The Politics of Food is Politics
By DE CLARKE and STAN GOFF
We metropolitan Americans panic when we contemplate the possibility of becoming unable to afford our private automobiles. This is not just because of our legendary ego-attachment to the car. The primary reason we panic is because we need our cars to get to our jobs (at least one study has suggested that Americans spend 20 percent of their take-home pay on their cars, so we are working one day out of five to pay for the car so we can drive to the job). And we need our jobs.
It's a given: people need their jobs. But why? Because without the income from those jobs, we and our children don't eat. Our access to food is permitted only when it's mediated by money -- which we can only obtain by working (for the ruling class) or by becoming wards of the state (which, increasingly involves coerced labour).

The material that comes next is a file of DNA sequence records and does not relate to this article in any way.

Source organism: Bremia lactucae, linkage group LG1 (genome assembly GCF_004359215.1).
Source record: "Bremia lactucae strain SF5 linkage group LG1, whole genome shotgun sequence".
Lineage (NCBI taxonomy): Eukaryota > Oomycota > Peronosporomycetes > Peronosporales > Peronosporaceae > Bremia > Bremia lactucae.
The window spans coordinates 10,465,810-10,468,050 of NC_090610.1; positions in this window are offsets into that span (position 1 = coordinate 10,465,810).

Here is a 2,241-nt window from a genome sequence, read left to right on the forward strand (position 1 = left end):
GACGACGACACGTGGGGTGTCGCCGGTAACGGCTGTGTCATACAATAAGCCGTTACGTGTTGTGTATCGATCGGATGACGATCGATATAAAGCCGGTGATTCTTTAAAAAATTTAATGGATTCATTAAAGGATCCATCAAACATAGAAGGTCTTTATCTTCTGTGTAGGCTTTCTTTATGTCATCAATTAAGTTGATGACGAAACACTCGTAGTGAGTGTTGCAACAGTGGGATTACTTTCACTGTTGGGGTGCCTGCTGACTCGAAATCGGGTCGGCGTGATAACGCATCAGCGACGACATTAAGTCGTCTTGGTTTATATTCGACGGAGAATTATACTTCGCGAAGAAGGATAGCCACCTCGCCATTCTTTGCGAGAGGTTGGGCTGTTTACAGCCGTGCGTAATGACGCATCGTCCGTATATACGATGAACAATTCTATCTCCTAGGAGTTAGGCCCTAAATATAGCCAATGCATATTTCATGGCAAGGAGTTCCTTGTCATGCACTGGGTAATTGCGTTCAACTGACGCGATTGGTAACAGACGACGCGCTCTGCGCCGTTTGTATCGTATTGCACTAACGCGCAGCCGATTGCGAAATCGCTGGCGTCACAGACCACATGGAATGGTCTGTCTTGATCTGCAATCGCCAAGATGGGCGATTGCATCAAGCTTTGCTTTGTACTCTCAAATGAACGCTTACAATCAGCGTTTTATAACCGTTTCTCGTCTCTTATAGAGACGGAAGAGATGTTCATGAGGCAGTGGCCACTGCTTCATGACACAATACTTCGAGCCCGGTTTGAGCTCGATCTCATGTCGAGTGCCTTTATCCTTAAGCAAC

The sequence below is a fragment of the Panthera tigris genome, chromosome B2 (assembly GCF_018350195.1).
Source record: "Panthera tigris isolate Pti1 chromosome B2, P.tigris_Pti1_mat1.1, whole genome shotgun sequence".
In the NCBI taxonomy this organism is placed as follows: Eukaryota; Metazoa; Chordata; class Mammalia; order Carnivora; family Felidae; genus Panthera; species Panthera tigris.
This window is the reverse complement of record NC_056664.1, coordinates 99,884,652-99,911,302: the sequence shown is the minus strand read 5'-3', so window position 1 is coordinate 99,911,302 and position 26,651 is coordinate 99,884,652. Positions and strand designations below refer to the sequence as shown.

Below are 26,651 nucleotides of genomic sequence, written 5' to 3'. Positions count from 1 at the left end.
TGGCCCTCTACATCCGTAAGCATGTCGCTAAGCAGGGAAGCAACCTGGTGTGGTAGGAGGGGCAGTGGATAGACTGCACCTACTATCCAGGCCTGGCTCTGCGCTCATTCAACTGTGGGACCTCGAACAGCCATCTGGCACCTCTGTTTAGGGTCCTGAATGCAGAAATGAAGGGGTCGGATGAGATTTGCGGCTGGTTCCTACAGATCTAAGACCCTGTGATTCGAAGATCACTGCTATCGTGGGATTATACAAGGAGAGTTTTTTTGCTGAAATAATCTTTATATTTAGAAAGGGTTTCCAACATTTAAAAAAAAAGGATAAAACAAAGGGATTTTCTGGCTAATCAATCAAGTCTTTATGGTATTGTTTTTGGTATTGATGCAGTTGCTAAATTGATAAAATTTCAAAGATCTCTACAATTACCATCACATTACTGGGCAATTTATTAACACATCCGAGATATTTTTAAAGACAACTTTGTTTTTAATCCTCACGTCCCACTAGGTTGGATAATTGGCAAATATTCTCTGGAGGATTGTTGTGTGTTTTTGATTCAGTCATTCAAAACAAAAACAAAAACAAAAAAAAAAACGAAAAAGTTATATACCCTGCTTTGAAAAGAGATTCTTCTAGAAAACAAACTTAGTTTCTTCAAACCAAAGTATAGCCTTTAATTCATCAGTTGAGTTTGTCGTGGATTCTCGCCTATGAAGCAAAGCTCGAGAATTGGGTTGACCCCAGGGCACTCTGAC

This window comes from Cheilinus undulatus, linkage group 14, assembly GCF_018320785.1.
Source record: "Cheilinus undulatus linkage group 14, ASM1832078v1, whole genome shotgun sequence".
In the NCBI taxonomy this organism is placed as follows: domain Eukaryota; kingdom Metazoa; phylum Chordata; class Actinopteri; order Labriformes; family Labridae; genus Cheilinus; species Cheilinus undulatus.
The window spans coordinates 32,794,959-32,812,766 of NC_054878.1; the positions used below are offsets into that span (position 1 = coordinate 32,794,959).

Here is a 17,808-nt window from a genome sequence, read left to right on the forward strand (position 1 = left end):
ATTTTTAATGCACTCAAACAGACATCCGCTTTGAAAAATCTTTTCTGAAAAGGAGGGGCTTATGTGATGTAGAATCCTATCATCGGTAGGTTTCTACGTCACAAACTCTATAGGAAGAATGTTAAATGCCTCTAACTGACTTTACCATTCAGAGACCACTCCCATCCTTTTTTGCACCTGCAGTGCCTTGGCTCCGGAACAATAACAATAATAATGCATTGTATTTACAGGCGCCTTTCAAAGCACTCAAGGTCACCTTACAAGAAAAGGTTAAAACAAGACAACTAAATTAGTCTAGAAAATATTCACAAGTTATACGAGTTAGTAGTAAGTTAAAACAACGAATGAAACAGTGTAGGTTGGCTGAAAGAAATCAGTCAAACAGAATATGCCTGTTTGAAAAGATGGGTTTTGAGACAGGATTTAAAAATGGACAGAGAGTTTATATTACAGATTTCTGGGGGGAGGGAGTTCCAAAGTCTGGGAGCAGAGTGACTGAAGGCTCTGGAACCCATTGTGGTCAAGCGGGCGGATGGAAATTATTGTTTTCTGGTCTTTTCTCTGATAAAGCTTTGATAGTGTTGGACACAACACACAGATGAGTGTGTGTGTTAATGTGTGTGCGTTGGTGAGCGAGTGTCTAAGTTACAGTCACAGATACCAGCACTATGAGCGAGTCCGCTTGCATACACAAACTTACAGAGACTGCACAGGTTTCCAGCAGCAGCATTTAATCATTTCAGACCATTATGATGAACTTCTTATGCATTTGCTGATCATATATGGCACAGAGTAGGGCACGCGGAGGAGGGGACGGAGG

Once again, gasoline and food are intimately entwined -- in the mesh of dependencies that keeps us all obedient to the bosses of the monetized economy. Most people can't eat without participating in the money economy because they have been driven off the land, and live in high-density "people storage" buildings without any access to living soil; or because, despite living in the suburbs or semi-rural areas with ample access to soil, they lack the skills and knowledge to produce their own food; or the soil they do have access to has been killed by industrial farming practises and can only "produce" by means of massive external inputs that must be purchased from the money economy (and the extractive industries).
The fossil/extractive industries and the money economy have built fences all around the food supply, from production to consumption. We play their game or we don't eat. Now their game is coming apart at the seams.